Authors
Phyllis Rooney
Oakland University
Abstract
The debate about the rational and the social in science has sometimes been developed in the context of a distinction between epistemic and non-epistemic values. Paying particular attention to two important discussion in the last decade, by Longino and by McMullin, I argue that a fuller understanding of values in science ultimately requires abandoning the distinction itself. This is argued directly in terms of an analysis of the lack of clarity concerning what epistemic values are. I also argue that the philosophical import of much of the feminist work in philosophy of science is restricted by any kind of strict adherence to the distinction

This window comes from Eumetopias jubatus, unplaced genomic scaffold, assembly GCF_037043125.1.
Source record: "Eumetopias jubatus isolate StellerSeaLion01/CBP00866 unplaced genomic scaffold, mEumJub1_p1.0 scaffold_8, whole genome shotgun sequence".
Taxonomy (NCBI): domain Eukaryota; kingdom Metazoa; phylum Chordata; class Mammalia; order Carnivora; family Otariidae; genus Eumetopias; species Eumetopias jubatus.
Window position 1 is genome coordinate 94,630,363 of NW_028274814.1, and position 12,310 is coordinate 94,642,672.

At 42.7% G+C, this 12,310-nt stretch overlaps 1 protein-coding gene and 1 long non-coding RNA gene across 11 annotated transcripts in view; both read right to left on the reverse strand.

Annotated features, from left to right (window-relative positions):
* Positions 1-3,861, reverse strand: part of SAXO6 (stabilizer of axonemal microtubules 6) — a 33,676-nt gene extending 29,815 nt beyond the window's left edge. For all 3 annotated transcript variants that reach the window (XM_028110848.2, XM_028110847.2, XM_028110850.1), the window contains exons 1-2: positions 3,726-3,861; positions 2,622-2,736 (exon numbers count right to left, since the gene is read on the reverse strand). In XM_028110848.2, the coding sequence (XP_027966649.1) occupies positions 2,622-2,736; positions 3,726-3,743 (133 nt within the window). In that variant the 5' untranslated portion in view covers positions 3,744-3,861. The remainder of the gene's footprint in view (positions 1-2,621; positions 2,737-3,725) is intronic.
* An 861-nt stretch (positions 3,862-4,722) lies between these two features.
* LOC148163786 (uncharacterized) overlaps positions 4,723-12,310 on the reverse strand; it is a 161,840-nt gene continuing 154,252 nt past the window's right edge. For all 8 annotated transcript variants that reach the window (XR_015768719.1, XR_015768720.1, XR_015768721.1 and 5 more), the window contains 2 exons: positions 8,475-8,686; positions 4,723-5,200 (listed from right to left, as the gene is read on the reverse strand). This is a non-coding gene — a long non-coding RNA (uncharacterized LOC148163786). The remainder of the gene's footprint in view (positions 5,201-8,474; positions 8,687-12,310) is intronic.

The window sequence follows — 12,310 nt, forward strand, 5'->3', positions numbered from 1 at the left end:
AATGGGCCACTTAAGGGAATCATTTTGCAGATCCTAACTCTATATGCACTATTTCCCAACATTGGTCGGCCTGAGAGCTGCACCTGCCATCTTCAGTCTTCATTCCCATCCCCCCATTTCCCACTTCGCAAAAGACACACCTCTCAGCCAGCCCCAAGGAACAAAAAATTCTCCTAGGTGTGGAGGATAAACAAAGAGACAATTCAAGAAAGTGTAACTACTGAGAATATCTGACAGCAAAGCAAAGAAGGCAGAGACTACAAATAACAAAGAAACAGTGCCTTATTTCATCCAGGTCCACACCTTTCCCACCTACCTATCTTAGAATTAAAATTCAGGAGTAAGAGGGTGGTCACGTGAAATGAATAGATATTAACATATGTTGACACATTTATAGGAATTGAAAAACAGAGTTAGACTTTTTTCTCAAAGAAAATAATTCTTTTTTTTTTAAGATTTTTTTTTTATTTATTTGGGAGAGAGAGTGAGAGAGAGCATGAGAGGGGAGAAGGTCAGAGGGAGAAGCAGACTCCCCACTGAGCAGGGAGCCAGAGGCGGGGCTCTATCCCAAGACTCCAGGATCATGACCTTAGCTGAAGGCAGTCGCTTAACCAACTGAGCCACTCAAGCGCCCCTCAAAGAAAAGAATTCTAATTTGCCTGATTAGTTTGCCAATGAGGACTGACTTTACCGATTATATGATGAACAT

Keywords Philosophy of Science   Values   Feminism
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Citations of this work BETA

Illegitimate Values, Confirmation Bias, and Mandevillian Cognition in Science.Uwe Peters - 2021 - British Journal for the Philosophy of Science 72 (4):1061-1081.
A New Direction for Science and Values.Daniel J. Hicks - 2014 - Synthese 191 (14):3271-95.
Epistemic Values and the Argument From Inductive Risk.Daniel Steel - 2010 - Philosophy of Science 77 (1):14-34.
State of the Field: Transient Underdetermination and Values in Science.Justin Biddle - 2013 - Studies in History and Philosophy of Science Part A 44 (1):124-133.

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